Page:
Whether you're suffering from allergies or a cold or a chronic condition such as migraines, you may have more than one option for how your medication is administered. One increasingly common option is nasal sprays. This medication format is commonly used to relieve nasal congestion from colds or allergies or to treat migraine headaches. But there are also nasal sprays for osteoporosis and diabetes insipidus, and formulations are in the works for other conditions.
Nasal sprays deliver their medication by being absorbed through the nasal mucous membrane, the moist tissue that lines the nasal cavity. This tissue is rich in blood supply, so medications are absorbed into your body quickly.
Nasal sprays may also be a good option if you have difficulty swallowing pills, if your condition is accompanied by vomiting, or if you have a condition that requires you to take your medication without notice, in places where you may not have access to a glass of water.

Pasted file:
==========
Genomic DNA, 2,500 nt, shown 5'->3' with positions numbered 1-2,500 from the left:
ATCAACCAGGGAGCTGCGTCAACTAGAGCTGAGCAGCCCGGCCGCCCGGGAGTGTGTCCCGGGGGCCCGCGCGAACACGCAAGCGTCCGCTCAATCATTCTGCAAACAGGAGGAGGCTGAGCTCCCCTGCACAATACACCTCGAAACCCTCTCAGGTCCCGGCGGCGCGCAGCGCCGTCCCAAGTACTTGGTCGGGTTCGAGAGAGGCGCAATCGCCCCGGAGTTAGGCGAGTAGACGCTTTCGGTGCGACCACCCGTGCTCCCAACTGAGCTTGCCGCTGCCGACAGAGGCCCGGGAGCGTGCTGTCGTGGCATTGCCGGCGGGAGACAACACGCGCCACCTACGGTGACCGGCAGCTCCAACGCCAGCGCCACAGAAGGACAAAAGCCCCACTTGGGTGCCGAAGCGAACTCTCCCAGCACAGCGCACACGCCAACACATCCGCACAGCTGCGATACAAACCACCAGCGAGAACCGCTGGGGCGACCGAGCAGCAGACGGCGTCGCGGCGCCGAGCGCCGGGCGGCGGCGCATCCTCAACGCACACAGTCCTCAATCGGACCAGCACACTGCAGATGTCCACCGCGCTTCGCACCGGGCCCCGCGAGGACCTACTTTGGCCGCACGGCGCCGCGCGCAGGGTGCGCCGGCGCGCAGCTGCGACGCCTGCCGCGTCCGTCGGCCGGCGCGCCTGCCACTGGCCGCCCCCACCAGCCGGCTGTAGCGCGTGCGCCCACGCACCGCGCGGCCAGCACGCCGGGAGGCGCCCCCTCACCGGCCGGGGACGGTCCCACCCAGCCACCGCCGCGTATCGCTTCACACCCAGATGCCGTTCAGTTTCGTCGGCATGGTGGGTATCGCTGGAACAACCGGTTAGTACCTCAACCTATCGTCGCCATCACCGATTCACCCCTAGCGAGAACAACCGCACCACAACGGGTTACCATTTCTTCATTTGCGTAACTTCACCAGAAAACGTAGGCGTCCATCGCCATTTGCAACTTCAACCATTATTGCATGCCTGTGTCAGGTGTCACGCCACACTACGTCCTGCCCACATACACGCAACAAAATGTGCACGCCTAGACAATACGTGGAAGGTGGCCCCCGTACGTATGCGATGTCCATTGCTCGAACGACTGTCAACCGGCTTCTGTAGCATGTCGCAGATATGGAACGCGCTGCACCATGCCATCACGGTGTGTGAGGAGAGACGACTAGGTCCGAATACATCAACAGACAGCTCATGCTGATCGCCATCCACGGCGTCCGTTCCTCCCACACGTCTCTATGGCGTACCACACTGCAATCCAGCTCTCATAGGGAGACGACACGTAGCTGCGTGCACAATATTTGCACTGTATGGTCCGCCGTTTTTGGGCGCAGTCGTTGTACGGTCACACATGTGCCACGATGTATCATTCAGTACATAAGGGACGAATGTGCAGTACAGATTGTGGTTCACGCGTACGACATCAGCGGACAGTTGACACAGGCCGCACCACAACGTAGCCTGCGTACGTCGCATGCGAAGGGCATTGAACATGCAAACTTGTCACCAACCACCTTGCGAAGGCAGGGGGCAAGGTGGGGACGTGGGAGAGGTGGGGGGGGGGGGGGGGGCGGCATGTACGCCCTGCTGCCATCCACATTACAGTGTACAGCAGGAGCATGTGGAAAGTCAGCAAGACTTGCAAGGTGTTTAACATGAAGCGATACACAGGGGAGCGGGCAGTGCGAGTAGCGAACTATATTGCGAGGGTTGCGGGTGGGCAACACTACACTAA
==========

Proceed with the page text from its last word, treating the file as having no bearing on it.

Aside from the side effects that may be associated with the medication you are taking, nasal sprays are also sometimes associated with an unpleasant taste or irritation in the nose or throat. Some people also find the smell of some nasal sprays to be unpleasant or experience a "dripping" feeling at the back of the throats. These potential drawbacks can be offset by the fast action of nasal sprays. The important thing is to discuss your issues with your doctor or pharmacist because they can help you manage these effects and find the treatment that is right for you.
As with other medication forms, you should use nasal sprays only as directed.
When making a decision about treatment form, it's important to weigh the pros and cons as they apply to you, your condition and your life. But your doctor can help to make that decision.
If you're interested in learning more about nasal sprays, make an appointment with your doctor and ask them whether a nasal spray is right for you.
All material copyright MediResource Inc. 1996 – 2020. Terms and conditions of use. The contents herein are for informational purposes only. Always seek the advice of your physician or other qualified health provider with any questions you may have regarding a medical condition. Source: www.medbroadcast.com/healthfeature/gethealthfeature/Allergy-and-Asthma